This story has been updated.
Voters in Upper Northwest really, really didn’t like incumbent Vincent B. Orange (D) in Tuesday’s Democratic primary contest for an at-large seat on the D.C. Council.
Orange received just under 7 percent of the vote in Ward 3, a poor showing for a candidate who two years earlier carried the ward with nearly 50 percent of the vote in his unsuccessful campaign for council chairman.
Former council member Sekou Biddle swept Ward 3 with 61 percent of the vote, falling just short in several neighborhoods of former mayor Adrian M. Fenty’s 70 percent showing in those areas in his 2010 match-up against Mayor Vincent C. Gray.
Not since Marion Barry defeated John Ray in the 1994 Democratic primary for mayor – after Barry had been locked up for smoking crack – has a candidate performed so poorly in Ward 3 during a Democratic primary and went on to apparently carry the city. Orange has a 543 vote lead citywide, but several thousand absentee ballots won’t be counted until April 13.
In 1994, Barry received only 586 votes in Ward 3, prompting his infamous statement that white voters needed to “get over”the fact he had staged a citywide comeback.
On Tuesday, according to preliminary returns, Orange received just 411 votes in Ward 3, about one-fourth the number that Barry received from Upper Northwest in his 1994 general election match-up against Republican Carol Schwartz, according to Washington Post articles published at the time.
Clearly, Orange was hurt in Ward 3 by pre-election stories about his ties to Jeffrey E. Thompson, a city contractor and fundraiser whose home and office were raided by the FBI and IRS on April 3.
But Orange fatigue among Ward 3 voters first surfaced during last year’s special election, when he received just 6.5 percent of the vote in a nine-way race that featured both Biddle and Republican Patrick Mara.
Filmmaker and activist Aviva Kempner, a strong Biddle supporter, credited Biddles overwhelming showing in Ward 3 this year to what she called the “citizens brigade.”
Kempner said a group of ward residents routinely gathers to try to influence the outcome of the elections.
The group includes Daniel Solomon, a philanthropist who founded D.C. Vote, former Advisory Neighborhood Commissioner Matt Frumin, activist Marlene Berlin, and Sarah Pokempner, the former head of the Chevy Chase Citizens Association.
Some members of the group helped lift council member Mary M. Cheh (D-Ward 3) to victory in her first race in 2006.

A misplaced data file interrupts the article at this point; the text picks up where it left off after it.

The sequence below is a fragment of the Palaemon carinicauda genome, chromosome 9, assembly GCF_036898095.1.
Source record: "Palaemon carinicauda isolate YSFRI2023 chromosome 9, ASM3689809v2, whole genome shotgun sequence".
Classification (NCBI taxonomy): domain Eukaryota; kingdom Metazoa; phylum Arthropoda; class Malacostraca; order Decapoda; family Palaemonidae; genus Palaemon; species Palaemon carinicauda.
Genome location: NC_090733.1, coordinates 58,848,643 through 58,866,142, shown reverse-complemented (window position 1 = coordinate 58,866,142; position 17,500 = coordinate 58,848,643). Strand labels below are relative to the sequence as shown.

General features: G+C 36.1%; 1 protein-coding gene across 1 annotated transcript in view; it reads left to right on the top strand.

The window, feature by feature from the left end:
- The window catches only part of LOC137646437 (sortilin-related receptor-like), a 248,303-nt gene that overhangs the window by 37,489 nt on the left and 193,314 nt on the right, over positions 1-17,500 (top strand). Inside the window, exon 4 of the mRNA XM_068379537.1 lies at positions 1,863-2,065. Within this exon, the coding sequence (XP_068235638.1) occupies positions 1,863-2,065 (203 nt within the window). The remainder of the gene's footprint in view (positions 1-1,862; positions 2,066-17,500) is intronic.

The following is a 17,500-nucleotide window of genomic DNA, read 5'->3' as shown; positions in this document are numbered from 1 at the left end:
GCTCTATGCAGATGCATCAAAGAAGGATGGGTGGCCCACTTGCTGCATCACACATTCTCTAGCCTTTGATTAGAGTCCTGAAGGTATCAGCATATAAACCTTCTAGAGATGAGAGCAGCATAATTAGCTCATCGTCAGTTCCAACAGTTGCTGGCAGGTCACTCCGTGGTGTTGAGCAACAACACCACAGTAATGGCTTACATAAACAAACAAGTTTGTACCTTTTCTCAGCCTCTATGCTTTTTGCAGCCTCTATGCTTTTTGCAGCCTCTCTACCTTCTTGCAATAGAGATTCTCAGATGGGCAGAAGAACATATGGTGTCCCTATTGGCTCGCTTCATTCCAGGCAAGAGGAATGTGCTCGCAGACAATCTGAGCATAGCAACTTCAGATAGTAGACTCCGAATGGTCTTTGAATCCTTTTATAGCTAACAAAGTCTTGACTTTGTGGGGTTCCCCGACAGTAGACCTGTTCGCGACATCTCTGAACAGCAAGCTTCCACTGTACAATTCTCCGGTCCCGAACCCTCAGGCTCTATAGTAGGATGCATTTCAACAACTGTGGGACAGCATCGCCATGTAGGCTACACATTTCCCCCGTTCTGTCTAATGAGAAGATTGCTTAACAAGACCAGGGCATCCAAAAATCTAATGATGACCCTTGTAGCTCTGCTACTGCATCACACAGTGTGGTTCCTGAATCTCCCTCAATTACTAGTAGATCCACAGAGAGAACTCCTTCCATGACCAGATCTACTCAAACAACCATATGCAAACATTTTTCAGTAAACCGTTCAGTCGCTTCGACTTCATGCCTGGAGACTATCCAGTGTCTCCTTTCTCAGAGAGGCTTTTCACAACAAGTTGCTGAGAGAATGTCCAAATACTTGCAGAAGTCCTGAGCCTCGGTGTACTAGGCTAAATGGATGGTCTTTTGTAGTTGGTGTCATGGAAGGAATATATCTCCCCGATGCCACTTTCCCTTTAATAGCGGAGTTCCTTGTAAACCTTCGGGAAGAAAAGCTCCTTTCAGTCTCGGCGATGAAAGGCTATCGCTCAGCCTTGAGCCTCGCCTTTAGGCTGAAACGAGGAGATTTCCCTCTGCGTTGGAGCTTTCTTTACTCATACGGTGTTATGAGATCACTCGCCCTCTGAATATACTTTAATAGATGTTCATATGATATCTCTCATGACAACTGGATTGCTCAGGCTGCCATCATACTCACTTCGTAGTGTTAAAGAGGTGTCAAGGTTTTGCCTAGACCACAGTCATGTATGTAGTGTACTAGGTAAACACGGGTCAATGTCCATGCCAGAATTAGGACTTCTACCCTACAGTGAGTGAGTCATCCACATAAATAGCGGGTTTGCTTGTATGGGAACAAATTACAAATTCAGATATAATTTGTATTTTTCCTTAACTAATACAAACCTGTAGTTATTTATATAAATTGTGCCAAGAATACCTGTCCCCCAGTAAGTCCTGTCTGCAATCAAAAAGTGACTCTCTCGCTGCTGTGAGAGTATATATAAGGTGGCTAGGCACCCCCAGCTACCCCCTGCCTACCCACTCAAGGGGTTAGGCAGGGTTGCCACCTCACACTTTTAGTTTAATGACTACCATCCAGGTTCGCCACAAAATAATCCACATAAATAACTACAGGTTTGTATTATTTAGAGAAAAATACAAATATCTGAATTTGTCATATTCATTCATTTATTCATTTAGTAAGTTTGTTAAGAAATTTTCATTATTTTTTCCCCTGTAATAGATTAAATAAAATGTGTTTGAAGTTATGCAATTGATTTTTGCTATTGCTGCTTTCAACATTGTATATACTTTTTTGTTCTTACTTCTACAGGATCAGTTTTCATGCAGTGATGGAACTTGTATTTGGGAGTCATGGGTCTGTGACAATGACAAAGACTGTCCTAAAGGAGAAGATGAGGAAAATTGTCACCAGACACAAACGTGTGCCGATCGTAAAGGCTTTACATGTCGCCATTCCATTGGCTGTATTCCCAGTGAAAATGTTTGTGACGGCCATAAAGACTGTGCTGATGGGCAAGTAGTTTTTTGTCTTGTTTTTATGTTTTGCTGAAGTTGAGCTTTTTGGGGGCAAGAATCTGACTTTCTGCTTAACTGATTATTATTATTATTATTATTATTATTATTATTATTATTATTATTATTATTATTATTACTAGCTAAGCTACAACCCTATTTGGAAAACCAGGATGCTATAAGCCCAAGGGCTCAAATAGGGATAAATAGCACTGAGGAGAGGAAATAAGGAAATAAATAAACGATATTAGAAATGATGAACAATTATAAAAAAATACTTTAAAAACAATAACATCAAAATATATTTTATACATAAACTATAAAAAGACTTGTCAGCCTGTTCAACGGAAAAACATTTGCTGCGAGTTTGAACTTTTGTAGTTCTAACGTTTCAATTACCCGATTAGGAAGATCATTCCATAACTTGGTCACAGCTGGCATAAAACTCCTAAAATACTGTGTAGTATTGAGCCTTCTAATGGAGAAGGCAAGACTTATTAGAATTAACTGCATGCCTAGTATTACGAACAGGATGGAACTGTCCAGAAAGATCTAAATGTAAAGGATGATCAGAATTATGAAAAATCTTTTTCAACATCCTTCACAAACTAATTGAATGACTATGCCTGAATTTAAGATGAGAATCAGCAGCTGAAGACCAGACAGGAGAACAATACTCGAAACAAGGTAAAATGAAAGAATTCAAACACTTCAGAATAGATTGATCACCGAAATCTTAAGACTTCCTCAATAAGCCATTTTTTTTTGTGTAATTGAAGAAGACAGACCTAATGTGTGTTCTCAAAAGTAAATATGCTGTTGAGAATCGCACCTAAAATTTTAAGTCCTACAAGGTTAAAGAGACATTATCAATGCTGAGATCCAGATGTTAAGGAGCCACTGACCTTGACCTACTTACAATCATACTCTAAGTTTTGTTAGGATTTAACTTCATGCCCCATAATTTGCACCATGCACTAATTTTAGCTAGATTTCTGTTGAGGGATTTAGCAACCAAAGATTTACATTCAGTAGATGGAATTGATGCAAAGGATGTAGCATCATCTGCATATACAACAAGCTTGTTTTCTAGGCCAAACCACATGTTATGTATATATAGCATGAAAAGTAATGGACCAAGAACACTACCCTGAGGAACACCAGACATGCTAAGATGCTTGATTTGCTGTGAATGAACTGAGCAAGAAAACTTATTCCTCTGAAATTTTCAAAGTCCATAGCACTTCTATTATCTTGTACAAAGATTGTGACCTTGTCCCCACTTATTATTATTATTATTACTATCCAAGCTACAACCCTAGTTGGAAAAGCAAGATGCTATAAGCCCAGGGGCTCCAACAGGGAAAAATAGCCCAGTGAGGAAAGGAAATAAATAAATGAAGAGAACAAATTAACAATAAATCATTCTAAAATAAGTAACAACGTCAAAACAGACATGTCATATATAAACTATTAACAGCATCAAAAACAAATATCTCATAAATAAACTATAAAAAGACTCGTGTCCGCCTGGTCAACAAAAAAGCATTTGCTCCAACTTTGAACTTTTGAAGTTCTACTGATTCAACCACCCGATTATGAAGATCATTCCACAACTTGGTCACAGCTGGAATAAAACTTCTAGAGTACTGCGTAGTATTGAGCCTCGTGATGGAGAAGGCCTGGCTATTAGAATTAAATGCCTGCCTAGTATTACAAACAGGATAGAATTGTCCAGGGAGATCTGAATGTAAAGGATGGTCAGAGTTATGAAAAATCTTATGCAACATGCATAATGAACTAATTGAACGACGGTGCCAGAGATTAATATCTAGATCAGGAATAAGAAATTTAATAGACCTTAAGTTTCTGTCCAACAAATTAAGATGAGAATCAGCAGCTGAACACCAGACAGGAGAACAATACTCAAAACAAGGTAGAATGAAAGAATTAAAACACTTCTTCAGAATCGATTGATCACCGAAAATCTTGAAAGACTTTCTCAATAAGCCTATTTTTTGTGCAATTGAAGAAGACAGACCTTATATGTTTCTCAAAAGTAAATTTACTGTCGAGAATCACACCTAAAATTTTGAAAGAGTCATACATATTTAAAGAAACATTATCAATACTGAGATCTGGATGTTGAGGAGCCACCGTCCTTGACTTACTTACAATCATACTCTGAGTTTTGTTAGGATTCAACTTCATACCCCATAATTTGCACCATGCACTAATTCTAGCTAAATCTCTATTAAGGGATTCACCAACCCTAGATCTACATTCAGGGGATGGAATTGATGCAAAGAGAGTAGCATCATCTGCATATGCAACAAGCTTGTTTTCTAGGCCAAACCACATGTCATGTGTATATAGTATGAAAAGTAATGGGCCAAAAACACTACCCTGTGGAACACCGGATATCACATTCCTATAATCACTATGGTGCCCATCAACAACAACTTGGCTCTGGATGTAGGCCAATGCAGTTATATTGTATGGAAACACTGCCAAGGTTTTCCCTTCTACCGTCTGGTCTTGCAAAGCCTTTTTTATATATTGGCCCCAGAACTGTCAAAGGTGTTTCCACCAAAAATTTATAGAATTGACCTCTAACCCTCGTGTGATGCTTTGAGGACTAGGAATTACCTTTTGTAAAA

This year, Kempner said many members of the same group rallied behind Biddle this year, convincing neighbors and friends to put up yard signs and e-mail their friends and neighbors to support the candidate..
“It was the standard grassroots,” Kempner said.
The Biddle campaign also focused heavily on Ward 3, working to win over Democrats who supported Republican Patrick Mara in last year’s special election.
It also helped that Biddle picked up endorsements from the Washington Post and the Northwest Current. Biddle’s in-laws also have extensive ties to Ward 3.
Though Kempner believes Biddle could still pull ahead of Orange citywide after the absentee ballots are counted April 13, she blames former Prince George’s County Council member Peter Shapiro for Orange’s apparent narrow victory.
Shapiro, Kempner said, “promised people” he would get out of the race if he thought he would serve as a spoiler. Shapiro finished second in Ward 3, drawing 20 percent of the vote.”
“He’s the Ralph Nader of D.C. politics,” said Kempner, who lives in Forest Hills, referring to Nader’s run in the 2000 presidential election. “But I still don’t believe Biddle will be the Al Gore.”
In an interview, Shapiro pushed back against the “spoiler” charge, saying he was running as the candidate who represented a “break from the past.”
“We have two guys, an incumbent and a former incumbent, neither one of which could get a majority of the vote,” Shapiro said. “It is clear to me, based on math, the spoiler in this election is their records.“
Still, if Biddle does come up short in the citywide tally, Kempner will always remember one conversation she had with one of her friends.
“I had a friend who did not go” vote,” Kempner recalled. “I said: ‘If we lose by one vote…’ He laughed. Well, its not a laughing matter, it may come down to one vote.”